CumInCAD is a Cumulative Index about publications in Computer Aided Architectural Design
supported by the sibling associations ACADIA, CAADRIA, eCAADe, SIGraDi, ASCAAD and CAAD futures

PDF papers
References

Hits 1 to 20 of 737

_id diss_sola
id diss_sola
authors Sola-Morales, Pau
year 2000
title Representation in Architecture: A Data Model for Computer-Aided Architectural Design
source DDes Thesis, Harvard Design School, Cambridge, MA
summary Traditional representation systems – including technical drawings, perspectives, models and photography – have historically been used by architects to communicate projectual ideas to other agents in the process, as well to communicate ideas to themselves and recording them for future reference. The increasing complexity of the projects, involving more agents in ever more distant locations; the need for a greater semantic richness to express all the subtleties of the technical, cost and styling details; and -- most importantly – the introduction of computers in every day practice, which enable powerful data generation and manipulation; all these factors together demand for a new representation system adapted to the new digital medium. Yet, traditional CAAD software packages do not offer a solution to any of these problems, for their data model is too simplified to model complex projects and ideas, and are based on geometrical representations of the built environment. This dissertation addresses the issue of computer representation of architecture, and tries to refocus the discussion from a “geometric representation of objects” to a “representation of relationships among objects.” After studying the nature of design, it is observed that objects in the built environment can be represented as patterns of relationships. Based on the object-oriented data model (OODM), which can capture such relationships, the research proposes a new data model and a new set of abstractions of architectural elements that represent the patterns of relationships among them. The resulting representations are networks of design concepts and intentions, hypertext-like structures conveying all the semantic richness of the architectural project, containing qualitative as well as quantitative information. It is analogous to a “digital writing” or “encoding” of architecture. Being stored in an OO, centralized, concurrent database, these object models can be shared and exchanged among design professionals, adding up to a universal computer-readable design representation system.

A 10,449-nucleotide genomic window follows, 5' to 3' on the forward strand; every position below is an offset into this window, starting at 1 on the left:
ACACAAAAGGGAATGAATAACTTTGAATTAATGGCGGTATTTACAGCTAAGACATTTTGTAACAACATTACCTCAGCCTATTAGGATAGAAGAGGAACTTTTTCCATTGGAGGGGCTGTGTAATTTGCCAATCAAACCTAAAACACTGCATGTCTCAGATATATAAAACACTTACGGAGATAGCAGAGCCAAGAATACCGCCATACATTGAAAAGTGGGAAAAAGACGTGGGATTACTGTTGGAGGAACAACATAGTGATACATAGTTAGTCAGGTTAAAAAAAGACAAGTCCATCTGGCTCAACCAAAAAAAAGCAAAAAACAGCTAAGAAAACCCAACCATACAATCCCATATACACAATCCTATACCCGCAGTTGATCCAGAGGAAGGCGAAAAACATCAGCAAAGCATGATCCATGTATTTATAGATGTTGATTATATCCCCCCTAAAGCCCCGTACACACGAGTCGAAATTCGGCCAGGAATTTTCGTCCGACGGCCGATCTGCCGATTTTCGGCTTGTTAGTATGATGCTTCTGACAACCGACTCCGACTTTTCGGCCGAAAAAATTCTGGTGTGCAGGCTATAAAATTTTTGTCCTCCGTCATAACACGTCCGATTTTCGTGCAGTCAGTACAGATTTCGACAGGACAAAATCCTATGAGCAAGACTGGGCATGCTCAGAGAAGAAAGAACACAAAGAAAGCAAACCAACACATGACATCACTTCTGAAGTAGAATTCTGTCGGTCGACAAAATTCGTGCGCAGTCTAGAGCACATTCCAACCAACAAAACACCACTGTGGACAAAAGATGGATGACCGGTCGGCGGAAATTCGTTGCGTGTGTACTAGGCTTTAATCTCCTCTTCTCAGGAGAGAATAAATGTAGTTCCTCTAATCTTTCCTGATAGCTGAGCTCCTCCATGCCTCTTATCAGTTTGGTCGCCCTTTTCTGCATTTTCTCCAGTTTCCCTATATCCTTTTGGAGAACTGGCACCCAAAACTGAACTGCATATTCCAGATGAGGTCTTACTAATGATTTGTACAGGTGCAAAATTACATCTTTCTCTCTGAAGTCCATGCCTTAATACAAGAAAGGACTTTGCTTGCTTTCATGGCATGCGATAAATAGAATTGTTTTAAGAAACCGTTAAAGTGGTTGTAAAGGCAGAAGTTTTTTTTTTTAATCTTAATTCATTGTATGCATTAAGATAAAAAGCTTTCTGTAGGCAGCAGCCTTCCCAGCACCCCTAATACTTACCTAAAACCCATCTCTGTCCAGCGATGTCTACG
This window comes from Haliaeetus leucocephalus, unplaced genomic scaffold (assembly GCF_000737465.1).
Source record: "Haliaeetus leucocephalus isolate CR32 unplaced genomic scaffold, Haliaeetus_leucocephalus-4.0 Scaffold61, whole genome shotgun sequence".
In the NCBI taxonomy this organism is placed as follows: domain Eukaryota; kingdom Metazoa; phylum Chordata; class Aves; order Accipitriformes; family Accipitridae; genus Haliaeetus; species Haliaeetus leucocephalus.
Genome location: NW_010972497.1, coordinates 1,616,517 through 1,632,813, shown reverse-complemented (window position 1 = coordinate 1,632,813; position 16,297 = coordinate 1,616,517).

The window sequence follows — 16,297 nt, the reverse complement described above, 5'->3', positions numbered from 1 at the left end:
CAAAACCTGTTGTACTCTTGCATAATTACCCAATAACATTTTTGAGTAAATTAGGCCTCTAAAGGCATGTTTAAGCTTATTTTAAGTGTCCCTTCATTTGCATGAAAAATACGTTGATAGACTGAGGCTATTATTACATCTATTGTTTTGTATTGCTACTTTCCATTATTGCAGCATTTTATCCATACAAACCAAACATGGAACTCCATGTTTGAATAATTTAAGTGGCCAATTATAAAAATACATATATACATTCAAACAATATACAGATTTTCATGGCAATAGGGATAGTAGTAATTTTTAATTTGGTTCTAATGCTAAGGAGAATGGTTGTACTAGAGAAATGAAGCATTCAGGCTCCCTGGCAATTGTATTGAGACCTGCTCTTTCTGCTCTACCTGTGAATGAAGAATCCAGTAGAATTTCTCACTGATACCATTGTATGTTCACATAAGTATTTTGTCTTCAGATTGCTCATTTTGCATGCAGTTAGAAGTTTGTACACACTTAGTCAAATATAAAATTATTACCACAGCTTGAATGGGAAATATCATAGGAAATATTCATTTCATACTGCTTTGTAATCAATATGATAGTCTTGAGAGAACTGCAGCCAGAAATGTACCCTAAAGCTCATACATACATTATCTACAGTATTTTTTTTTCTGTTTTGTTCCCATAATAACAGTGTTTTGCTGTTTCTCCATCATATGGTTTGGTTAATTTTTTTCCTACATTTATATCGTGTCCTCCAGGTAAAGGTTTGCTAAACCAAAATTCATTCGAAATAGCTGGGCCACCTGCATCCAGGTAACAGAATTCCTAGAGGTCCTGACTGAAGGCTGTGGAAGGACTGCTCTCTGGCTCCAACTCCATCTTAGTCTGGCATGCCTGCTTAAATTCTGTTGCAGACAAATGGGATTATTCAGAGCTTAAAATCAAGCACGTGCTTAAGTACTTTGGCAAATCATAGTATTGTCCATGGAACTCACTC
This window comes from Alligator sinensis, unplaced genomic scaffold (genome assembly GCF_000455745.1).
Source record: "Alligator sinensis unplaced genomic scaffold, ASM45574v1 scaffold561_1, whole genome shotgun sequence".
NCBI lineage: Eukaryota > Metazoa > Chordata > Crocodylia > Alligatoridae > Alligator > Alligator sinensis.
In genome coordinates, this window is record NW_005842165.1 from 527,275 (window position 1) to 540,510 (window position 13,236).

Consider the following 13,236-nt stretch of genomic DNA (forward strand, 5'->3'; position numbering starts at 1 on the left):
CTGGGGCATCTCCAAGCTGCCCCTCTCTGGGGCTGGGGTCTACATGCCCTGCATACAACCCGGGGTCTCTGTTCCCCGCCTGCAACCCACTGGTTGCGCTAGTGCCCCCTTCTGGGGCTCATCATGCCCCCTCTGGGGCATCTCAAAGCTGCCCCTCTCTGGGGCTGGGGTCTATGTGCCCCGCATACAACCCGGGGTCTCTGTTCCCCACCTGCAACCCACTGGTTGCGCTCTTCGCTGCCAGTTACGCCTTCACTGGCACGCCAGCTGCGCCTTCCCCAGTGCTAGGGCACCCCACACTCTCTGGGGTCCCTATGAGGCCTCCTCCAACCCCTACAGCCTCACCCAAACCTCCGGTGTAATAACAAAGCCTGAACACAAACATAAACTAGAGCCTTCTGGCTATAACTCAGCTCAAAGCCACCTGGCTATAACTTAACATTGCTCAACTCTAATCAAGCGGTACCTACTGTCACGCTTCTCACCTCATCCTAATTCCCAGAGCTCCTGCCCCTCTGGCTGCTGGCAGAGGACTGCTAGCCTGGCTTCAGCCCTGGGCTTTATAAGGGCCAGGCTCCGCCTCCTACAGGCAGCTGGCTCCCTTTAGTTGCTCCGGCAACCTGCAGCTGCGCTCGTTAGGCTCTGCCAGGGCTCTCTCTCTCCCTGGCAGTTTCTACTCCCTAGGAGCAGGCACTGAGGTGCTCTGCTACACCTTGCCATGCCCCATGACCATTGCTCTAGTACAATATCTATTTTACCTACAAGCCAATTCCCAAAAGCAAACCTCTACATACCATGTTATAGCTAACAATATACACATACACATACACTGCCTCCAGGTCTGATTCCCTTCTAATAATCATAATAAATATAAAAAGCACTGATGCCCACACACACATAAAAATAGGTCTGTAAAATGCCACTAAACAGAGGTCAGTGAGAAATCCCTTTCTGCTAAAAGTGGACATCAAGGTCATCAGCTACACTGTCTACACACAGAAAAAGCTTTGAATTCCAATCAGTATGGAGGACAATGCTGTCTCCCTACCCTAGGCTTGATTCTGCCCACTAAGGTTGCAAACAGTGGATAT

series thesis:PhD
last changed 2005/09/09 10:58

_id avocaad_2001_02
id avocaad_2001_02
authors Cheng-Yuan Lin, Yu-Tung Liu
year 2001
title A digital Procedure of Building Construction: A practical project
source AVOCAAD - ADDED VALUE OF COMPUTER AIDED ARCHITECTURAL DESIGN, Nys Koenraad, Provoost Tom, Verbeke Johan, Verleye Johan (Eds.), (2001) Hogeschool voor Wetenschap en Kunst - Departement Architectuur Sint-Lucas, Campus Brussel, ISBN 80-76101-05-1